Better than the Real Thing! Experiencing Manufacturing through the Toyota Virtual Plant Tour


Toyota's new virtual plant tour website offers an experience of the company's manufacturing even better than the real thing. Where did the project members focus their energies?

Why the misaligned doors?

Miho Hayashi was one of the project team members involved in creating the site. She says the process involved a great deal of legwork and countless visits to manufacturing facilities.


Even with all the visits, we felt we were only scratching the surface of monozukuri. It was an ambitious undertaking.

What struck me was how many things that were routine for frontline workers seemed to us like revelations.

We spent the year exploring what words and images would best convey our own amazement and emotional response to the widest audience possible.

One particular example that left a strong impression on Hayashi was the installation of doors during the welding process.


When steel panels of various shapes are welded together to form the car, the doors are fitted slightly higher than they should be.

This puzzled me, but as it turns out, when the window glass and other components are added in later assembly steps, the doors shift down into the correct position under their own weight. Simply put, they are purposely misaligned in preparation for what’s to come.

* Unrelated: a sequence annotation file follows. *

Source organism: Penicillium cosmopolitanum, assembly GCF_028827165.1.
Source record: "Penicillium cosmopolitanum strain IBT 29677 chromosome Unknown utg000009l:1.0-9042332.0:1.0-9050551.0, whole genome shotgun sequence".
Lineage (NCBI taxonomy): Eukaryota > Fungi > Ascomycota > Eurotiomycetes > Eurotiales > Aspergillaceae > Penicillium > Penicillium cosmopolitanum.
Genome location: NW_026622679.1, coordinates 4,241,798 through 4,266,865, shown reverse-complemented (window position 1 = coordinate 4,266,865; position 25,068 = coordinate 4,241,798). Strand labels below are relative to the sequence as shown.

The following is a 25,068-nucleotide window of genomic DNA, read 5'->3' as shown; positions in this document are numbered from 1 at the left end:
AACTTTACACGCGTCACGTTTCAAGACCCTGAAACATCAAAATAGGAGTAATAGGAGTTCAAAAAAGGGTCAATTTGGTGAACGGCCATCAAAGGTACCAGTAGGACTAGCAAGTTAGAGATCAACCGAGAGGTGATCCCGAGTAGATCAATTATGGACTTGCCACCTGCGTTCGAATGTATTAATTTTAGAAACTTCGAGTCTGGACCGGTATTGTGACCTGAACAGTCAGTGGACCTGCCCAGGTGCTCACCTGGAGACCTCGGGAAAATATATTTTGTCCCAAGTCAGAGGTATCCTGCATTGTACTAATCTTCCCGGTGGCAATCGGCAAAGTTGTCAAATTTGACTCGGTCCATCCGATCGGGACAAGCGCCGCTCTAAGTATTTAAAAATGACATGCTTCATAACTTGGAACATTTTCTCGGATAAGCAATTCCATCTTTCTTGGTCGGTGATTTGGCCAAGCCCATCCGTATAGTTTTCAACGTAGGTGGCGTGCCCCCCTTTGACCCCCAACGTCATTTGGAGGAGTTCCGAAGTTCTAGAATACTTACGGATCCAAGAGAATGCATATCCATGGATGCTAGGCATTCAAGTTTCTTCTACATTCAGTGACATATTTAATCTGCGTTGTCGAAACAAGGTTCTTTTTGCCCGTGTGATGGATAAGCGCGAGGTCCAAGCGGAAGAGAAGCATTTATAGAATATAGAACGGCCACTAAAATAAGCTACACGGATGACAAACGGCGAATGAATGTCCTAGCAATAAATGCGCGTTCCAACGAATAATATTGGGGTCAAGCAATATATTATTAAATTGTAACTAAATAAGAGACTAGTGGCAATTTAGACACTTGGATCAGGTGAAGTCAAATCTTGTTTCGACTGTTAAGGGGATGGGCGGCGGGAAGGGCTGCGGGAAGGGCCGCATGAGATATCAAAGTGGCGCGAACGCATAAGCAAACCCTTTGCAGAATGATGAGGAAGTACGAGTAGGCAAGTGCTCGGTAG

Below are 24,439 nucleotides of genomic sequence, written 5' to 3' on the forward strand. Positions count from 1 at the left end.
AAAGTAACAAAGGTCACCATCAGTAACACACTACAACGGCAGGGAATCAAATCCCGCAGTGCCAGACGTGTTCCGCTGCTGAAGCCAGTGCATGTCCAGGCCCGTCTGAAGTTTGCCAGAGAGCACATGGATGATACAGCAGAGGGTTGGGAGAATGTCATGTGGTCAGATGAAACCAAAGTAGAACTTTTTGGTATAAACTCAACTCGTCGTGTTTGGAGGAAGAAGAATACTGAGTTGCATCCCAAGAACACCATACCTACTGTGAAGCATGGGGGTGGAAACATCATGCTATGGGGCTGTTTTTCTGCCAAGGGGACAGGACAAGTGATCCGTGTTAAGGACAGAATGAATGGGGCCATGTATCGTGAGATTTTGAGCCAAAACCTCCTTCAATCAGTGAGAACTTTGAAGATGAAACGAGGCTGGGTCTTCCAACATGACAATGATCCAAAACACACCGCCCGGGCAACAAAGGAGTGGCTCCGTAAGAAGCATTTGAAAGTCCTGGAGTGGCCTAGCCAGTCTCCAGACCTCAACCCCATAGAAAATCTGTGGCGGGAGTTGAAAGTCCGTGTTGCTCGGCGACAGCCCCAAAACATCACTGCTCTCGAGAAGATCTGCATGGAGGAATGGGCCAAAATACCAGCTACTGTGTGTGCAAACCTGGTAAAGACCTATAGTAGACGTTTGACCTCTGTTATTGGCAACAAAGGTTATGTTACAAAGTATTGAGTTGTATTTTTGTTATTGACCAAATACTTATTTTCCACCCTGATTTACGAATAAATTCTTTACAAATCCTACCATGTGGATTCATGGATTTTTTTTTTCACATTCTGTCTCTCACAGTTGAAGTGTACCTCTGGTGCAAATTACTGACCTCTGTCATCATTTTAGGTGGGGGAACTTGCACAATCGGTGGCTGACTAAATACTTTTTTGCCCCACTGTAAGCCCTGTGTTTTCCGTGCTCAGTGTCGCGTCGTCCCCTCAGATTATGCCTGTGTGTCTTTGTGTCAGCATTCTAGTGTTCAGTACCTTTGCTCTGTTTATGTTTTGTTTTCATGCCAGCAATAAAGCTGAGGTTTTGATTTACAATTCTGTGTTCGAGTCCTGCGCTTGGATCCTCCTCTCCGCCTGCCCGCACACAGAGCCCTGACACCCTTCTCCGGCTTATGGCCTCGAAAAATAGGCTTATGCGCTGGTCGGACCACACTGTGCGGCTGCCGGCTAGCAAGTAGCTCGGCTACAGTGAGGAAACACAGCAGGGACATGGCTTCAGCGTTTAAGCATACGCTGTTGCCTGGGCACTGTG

I was astonished and impressed to learn how much accumulated wisdom and genba expertise goes into making a single car.

Another team member, Nagisa Ando, has been with Toyota for three years. When the project kicked off, she was still a second-year newcomer.

With limited knowledge of the company, let alone cars, she was suddenly tasked with creating content to explain things like engine fabrication and casting. Ando recalls that every day was a learning experience.


Despite borrowing some (training) textbooks used by plant workers, I struggled to pick up the knowledge because I knew so little about cars. Even after studying up, there was still much I didn’t understand when visiting the plants.

Yet each time, the plant staff patiently explained things and allowed me to experience the manufacturing process first-hand, which made me eager to learn more about carmaking.

As the team’s youngest member, I saw my perspective as being closest to the average person. That’s why I tried to draw on my own experiences to figure out the best way of presenting information, so that our customers could feel the same way I did.

Ando also shared an interesting coda to her story. As she tells it, having just embarked on her working life, the thought of buying a car had not even crossed Ando’s mind. Since then, however, she has become the proud owner of a Yaris.


In visiting the genba, I saw how much pride and passion goes into making these cars, and I wanted to drive one for myself.

As they describe, the team members poured their energy into every aspect of the project, from interviews and filming to writing copy, to authentically convey how they were amazed and moved by seeing the manufacturing process.

Day after day during the research phase, they would head to the plants before the sky started to lighten and leave well after darkness had fallen.


We spent a great deal of time even just getting the wording right. Each draft was perfected through countless rounds of revision.